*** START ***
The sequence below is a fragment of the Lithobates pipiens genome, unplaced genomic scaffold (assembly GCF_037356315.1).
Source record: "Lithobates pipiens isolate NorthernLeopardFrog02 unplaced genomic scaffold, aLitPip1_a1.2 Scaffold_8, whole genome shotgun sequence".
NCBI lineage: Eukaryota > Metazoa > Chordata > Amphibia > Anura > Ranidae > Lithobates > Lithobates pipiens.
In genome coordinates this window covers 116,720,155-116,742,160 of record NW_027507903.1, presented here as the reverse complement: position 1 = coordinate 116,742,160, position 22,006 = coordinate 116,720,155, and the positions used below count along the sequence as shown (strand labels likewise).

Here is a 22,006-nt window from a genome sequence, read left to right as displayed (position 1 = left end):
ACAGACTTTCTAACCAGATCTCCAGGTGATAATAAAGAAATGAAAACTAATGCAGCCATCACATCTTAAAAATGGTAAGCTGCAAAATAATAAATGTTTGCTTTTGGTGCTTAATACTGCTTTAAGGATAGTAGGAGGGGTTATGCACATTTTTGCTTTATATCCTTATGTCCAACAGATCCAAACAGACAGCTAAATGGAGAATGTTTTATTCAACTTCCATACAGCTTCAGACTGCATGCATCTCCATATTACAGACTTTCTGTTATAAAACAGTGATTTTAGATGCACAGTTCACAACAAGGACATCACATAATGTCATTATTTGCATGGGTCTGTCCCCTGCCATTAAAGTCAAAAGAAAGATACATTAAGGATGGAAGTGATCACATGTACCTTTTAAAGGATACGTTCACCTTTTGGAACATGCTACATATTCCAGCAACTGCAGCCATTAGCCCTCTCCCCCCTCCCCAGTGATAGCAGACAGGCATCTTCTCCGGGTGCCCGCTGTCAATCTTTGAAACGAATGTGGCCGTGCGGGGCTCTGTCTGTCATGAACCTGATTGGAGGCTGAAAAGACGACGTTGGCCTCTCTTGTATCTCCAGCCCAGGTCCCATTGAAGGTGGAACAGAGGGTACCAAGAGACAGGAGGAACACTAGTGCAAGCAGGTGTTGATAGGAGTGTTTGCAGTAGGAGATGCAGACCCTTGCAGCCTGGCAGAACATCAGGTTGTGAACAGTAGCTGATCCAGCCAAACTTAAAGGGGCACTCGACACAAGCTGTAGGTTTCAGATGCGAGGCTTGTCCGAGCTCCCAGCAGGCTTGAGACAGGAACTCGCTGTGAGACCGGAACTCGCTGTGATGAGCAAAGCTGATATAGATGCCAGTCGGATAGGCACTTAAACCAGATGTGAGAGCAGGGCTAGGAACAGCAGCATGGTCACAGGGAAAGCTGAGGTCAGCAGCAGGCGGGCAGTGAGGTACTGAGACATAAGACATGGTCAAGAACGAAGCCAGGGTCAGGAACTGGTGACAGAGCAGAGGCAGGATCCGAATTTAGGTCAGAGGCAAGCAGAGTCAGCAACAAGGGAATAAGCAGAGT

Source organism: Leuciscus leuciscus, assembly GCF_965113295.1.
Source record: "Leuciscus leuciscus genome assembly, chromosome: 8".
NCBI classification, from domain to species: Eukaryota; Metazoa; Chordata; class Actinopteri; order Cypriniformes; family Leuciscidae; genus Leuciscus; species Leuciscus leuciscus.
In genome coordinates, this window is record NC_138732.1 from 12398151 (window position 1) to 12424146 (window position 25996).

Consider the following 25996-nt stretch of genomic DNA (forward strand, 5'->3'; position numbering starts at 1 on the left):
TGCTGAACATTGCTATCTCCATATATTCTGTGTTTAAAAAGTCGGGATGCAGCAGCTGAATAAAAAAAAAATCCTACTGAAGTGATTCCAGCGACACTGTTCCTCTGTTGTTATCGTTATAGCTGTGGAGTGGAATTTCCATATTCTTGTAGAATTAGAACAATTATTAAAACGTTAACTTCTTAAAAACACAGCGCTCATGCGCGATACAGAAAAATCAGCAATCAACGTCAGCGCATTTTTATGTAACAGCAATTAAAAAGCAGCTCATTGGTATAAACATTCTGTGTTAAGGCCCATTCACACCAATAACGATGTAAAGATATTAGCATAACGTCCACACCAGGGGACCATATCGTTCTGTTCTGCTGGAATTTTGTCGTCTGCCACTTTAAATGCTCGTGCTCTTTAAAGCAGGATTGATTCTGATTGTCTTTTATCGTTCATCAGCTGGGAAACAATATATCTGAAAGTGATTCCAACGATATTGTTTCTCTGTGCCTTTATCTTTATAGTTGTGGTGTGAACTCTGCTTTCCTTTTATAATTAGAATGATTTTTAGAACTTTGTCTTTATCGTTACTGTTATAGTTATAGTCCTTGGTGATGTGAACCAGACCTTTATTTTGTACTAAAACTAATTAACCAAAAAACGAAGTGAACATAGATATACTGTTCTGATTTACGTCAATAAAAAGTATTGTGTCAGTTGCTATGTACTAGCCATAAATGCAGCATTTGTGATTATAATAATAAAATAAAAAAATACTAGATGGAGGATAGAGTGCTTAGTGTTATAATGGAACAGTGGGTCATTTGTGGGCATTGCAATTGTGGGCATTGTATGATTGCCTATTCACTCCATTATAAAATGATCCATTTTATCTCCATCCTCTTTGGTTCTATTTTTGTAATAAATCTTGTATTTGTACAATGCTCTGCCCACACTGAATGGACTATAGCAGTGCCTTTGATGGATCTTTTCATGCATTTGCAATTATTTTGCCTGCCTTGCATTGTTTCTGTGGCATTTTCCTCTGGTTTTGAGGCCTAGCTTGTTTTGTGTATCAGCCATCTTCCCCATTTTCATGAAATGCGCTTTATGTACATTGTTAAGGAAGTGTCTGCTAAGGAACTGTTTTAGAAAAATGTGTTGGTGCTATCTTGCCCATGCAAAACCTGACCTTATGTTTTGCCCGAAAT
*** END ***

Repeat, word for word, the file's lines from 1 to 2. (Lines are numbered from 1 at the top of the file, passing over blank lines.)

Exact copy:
The sequence below is a fragment of the Lithobates pipiens genome, unplaced genomic scaffold (assembly GCF_037356315.1).
Source record: "Lithobates pipiens isolate NorthernLeopardFrog02 unplaced genomic scaffold, aLitPip1_a1.2 Scaffold_8, whole genome shotgun sequence".